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Language Accommodation

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Cindy Garcia

on 12 June 2015

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Transcript of Language Accommodation

Language Accommodations
Definition and Rationale
Access through Instruction
Impact on Assessment
Access to Curriculum
Presented by:
Rodrigo Cano for Zavala Elementary

TEA defines linguistic accommodations as "language supports that decrease the language barrier ELLs experience when learning and demonstrating knowledge and skills in English."

Linguistic accommodations:
should be made for all ELLs (
ALL
) in your classroom AND
should be commensurate with their English language proficiency levels
Instruction should be sequenced and scaffolded so that:
content is accessible AND
learning of subject matter and English language are accelerated
Both Content and Language Objectives:
must be clearly written
must be in student-friendly academic language
may include visuals
Successful Content Objectives:

Identify the objective being taught, based on the standards for learning (TEKS)
Include what concept(s) students will learn
Are accessible and visible to students
Can be read/visualized by the students
Referred to by teacher at the
beginning, during and conclusion
of a lesson

Example:
9th grade ELA Common Core
Write arguments to support claims in an analysis of substantive topics or texts, using valid reasoning and relevant and sufficient evidence. Provide a concluding statement or section that follows from, and supports the argument presented.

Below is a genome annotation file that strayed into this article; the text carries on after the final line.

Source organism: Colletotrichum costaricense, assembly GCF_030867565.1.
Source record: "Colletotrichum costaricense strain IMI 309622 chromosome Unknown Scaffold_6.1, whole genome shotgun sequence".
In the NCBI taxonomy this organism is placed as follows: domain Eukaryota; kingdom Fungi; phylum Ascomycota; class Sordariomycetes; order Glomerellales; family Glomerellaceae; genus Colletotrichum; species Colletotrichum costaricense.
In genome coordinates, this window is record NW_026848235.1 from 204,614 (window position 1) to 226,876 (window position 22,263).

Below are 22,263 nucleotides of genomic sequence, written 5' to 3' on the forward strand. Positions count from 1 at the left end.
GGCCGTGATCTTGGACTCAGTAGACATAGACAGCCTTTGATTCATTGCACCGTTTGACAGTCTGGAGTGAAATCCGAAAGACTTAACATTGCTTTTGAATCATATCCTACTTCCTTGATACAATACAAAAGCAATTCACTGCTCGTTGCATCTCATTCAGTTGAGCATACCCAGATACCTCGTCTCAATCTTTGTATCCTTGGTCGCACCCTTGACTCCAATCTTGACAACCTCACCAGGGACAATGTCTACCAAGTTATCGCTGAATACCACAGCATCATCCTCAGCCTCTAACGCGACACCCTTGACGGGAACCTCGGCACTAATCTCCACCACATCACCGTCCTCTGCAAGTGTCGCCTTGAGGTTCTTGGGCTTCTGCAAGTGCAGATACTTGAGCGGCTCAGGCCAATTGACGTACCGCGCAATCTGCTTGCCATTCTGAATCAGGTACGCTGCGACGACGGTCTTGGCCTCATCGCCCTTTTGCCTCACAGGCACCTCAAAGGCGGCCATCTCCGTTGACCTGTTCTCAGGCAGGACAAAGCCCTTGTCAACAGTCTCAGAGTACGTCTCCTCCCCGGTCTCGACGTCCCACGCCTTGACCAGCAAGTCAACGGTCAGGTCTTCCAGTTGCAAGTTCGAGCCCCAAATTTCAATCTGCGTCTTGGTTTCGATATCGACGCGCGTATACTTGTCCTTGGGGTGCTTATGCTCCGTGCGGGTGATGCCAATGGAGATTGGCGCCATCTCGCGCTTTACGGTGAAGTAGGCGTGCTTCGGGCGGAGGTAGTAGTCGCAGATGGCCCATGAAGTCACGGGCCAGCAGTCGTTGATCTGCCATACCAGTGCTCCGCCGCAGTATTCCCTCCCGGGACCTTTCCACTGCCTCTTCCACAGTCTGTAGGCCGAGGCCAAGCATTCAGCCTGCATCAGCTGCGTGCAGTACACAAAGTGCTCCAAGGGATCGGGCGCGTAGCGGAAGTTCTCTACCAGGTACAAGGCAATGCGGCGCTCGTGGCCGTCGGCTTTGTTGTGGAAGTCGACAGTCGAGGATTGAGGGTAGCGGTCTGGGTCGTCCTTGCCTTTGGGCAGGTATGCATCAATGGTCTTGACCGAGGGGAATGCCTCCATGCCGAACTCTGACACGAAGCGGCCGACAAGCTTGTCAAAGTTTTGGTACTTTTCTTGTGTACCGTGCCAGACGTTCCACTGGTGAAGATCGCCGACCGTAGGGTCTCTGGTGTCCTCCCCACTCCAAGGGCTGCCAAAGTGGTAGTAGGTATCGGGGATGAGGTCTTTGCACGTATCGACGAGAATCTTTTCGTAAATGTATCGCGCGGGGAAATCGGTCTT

Content Objective:
We will be able to draft a conclusion paragraph for our expository essay.
Practice Writing Content Objectives

Example Content Objectives

Let's start our journey!
How would you access foreign academic language?
When writing language objectives, ask yourself:
What are my students doing today to develop their language skills?

Will they be able to verbalize and demonstrate learning?
Language Objective:
I will be able to use transitional phrases (e.g. as a result) in writing.

Write arguments to support claims in an analysis of substantive topics or texts, using valid reasoning and relevant and sufficient evidence. Provide a concluding statement or section that follows from and supports the argument presented.

Content Objective:
We will be able to draft a conclusion paragraph for our expository essay.
Equal access to the curriculum
Tips for Writing a Language Objective
Include an
active verb
that relates to language domain (read, write, listen, speak)
Who
's doing what and how -- "I" rather than "we" or "they" or "TLW"
Don't copy ELPS -- they are not language objectives
Language accommodations allow students to participate during instruction (TEKS) in the classroom.
Example:
9th grade ELA Common Core
Write arguments to support claims in an analysis of substantive topics or texts, using valid reasoning and relevant and sufficient evidence. Provide a concluding statement or section that follows from, and supports the argument presented.

Content Objective:
We will be able to draft a conclusion paragraph for our expository essay.

Language Objective:
I will be able to use transitional phrases (i.e. as a result of) in writing.

Decide what
key vocabulary, concept words
, and other
academic words
students will need to know in order to speak, read, and write about the topic of the lesson.
Consider the
language functions
related to the topic of the lesson (e.g., will the students describe, explain, compare, or chart information)
Think about the
language skills
necessary for students to accomplish the lesson’s activities